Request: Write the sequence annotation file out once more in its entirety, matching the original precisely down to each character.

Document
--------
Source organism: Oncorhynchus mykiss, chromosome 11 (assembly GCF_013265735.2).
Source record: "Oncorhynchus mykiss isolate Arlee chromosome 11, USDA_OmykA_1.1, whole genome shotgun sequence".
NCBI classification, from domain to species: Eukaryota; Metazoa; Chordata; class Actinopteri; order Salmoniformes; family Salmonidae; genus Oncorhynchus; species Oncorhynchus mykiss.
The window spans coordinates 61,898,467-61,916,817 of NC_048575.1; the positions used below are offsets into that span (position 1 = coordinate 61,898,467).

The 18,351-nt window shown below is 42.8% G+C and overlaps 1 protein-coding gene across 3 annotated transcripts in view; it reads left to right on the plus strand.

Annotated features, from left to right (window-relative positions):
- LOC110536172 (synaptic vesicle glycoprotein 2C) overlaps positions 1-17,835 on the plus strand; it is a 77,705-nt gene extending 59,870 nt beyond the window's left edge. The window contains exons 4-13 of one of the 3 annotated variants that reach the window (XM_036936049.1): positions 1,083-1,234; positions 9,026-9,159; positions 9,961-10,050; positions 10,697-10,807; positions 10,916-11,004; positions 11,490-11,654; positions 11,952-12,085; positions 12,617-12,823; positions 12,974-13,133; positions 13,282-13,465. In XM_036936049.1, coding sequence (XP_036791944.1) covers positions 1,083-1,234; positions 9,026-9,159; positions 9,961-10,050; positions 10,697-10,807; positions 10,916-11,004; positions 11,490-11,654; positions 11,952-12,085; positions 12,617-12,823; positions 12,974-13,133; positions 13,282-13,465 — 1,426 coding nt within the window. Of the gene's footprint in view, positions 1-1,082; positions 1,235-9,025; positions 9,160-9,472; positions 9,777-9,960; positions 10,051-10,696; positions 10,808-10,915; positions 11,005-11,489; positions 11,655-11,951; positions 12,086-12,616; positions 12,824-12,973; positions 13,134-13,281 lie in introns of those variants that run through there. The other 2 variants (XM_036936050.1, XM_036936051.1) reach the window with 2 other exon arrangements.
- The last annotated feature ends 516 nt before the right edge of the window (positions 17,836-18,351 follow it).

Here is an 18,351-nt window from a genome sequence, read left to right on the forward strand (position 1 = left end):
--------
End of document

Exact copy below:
Source organism: Oncorhynchus mykiss, chromosome 11 (assembly GCF_013265735.2).
Source record: "Oncorhynchus mykiss isolate Arlee chromosome 11, USDA_OmykA_1.1, whole genome shotgun sequence".
NCBI classification, from domain to species: Eukaryota; Metazoa; Chordata; class Actinopteri; order Salmoniformes; family Salmonidae; genus Oncorhynchus; species Oncorhynchus mykiss.
The window spans coordinates 61,898,467-61,916,817 of NC_048575.1; the positions used below are offsets into that span (position 1 = coordinate 61,898,467).

The 18,351-nt window shown below is 42.8% G+C and overlaps 1 protein-coding gene across 3 annotated transcripts in view; it reads left to right on the plus strand.

Annotated features, from left to right (window-relative positions):
- LOC110536172 (synaptic vesicle glycoprotein 2C) overlaps positions 1-17,835 on the plus strand; it is a 77,705-nt gene extending 59,870 nt beyond the window's left edge. The window contains exons 4-13 of one of the 3 annotated variants that reach the window (XM_036936049.1): positions 1,083-1,234; positions 9,026-9,159; positions 9,961-10,050; positions 10,697-10,807; positions 10,916-11,004; positions 11,490-11,654; positions 11,952-12,085; positions 12,617-12,823; positions 12,974-13,133; positions 13,282-13,465. In XM_036936049.1, coding sequence (XP_036791944.1) covers positions 1,083-1,234; positions 9,026-9,159; positions 9,961-10,050; positions 10,697-10,807; positions 10,916-11,004; positions 11,490-11,654; positions 11,952-12,085; positions 12,617-12,823; positions 12,974-13,133; positions 13,282-13,465 — 1,426 coding nt within the window. Of the gene's footprint in view, positions 1-1,082; positions 1,235-9,025; positions 9,160-9,472; positions 9,777-9,960; positions 10,051-10,696; positions 10,808-10,915; positions 11,005-11,489; positions 11,655-11,951; positions 12,086-12,616; positions 12,824-12,973; positions 13,134-13,281 lie in introns of those variants that run through there. The other 2 variants (XM_036936050.1, XM_036936051.1) reach the window with 2 other exon arrangements.
- The last annotated feature ends 516 nt before the right edge of the window (positions 17,836-18,351 follow it).

Here is an 18,351-nt window from a genome sequence, read left to right on the forward strand (position 1 = left end):